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    Tune into our Twitch channel as we fight for survival in Call of Duty: Black Ops 4's Blackout mode and get yourself a beta code!

    NewsJohn Saavedra
    Sep 13, 2018

    As you know, Den of Geek plays all the latest and greatest games, bringing you reviews, previews, and tons of in-depth features on your favorite franchises, both new and old. There's our review of the excellent God of War and our breakdown of Spidey's new suit in the brilliant Marvel's Spider-Man. If you dig through our lengthy archive of Games coverage, you're bound to find lots nostalgia-laden lists, too. Take this look back at the Underrated Games of the SNES, for example. We've got you covered!

    That said, despite all the work we do to bring you the best Games articles possible, there has always been something missing: Den of Geek's very own live stream! Twice a month, we're bringing you playthroughs of the newest games as well as the classics we all know and love.

    This week, Den of Geek plays Call of Duty: Black Ops 4's Blackout battle royale mode, the open-world survival game from Funcom! The live stream is happening on Thursday, September 13 at 3:00 pm ET. And we've got a special bonus for viewers who tune in this week! 

    Den of Geek is giving away 50 private beta codes so that you can get your hands on Call of Duty's new battle royale! Just keep an eye on our Twitch chat for code drops and make sure to renew your code here

    Tune into the live stream here:

    Make sure to follow us on Twitch, as we bring you early access streams of the most anticipated games, let's plays, and, of course, a few blasts from the pasts (as is the Den of Geek way)! If you like what you see, feel free to comment below. Or if there's anything specific you want us to play or stream in the future, let us know your thoughts.

    As always, Den of Geek is happy to serve you!

    John Saavedra is Games Editor at Den of Geek. Read more of his work here. Follow him on Twitter @johnsjr9

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    Nintendo Switch Online will be available very soon.

    News Matthew Byrd
    Sep 13, 2018

    Nintendo has now confirmed that the Nintendo Switch's premium online service will be available starting on September 18th.

    Originally scheduled for release in the Fall of 2017, this premium online service's lengthy delay may have given Switch owners plenty of time to get comfortable with the idea of not having to pay for the console's online services. That will soon change when Nintendo Switch Online debuts and users will be asked to pay $19.99 a year (or $3.99 a month if you prefer). For that money, you get the ability to play Nintendo Switch games online.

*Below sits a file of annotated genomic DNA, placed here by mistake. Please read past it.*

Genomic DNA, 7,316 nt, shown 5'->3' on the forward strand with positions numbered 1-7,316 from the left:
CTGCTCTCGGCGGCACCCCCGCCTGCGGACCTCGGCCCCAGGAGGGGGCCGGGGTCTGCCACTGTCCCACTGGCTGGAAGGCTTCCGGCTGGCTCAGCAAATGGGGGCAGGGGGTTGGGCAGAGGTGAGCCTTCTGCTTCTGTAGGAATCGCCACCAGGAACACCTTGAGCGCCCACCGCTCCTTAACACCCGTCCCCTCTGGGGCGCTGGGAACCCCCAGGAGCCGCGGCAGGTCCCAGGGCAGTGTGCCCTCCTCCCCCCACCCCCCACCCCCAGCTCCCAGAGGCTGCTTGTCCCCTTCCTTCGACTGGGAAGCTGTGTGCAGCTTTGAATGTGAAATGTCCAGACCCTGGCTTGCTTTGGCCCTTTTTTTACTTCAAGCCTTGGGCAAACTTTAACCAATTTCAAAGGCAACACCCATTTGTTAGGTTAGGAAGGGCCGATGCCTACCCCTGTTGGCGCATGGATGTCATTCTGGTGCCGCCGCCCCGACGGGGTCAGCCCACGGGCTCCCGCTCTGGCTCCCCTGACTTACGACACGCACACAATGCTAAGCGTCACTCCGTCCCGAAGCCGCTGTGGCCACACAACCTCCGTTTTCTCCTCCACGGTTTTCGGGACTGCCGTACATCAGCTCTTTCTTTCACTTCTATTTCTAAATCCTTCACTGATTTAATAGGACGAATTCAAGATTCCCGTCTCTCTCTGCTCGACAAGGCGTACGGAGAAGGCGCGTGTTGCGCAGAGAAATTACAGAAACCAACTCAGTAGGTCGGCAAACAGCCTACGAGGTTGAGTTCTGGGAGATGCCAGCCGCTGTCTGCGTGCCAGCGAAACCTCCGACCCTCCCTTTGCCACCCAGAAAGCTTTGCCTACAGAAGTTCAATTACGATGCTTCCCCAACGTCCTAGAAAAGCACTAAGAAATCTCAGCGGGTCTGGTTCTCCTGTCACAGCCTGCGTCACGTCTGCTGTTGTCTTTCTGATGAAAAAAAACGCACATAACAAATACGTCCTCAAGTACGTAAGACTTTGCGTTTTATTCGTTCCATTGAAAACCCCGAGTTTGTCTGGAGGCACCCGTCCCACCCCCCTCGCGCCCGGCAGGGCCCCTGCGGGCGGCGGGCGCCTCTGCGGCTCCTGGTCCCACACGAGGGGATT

The service will include other features - and there are reports that certain free-to-play games may be exempt from the premium required to play games like Splatoon 2 and Mario Kart 8 online - but we're waiting for Nintendo to reveal everything there is to know about this new service. 

    To help soften the blow of having to pay for a currently free service, Nintendo Switch Online will also allow users to download a classic collection of games that have been modified to include online play. The first three titles revealed to be part of that collection are Super Mario Bros. 3, Dr. Mario, and Balloon Fight. However, Nintendo has stated that they may change the titles they initially offer and expand the collection. Subscribers will also receive special discounts via the eShop and be able to access the Nintendo Switch Online app (which is used for voice chat among other things.)

    If you don't wish to subscribe to the Switch's online service, you'll still be able to download games, register friends, share screenshots, and access the system's parental controls. 

    It's widely suspected that Nintendo will somehow tie the release of the Switch Virtual Console to the launch of Switch Online, but there has been no official word from Nintendo regarding the release of that particular service. 

    Matthew Byrd is a staff writer for Den of Geek. He spends most of his days trying to pitch deep-dive analytical pieces about Killer Klowns From Outer Space to an increasingly perturbed series of editors. You can read more of his work here or find him on Twitter at @SilverTuna014

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    Forza Horizon 4's day one DLC will include Bond's greatest vehicles.

    News Matthew Byrd
    Sep 13, 2018

    Forza Horizon 4's day one DLC will feature the greatest cars in the history of the James Bond franchise.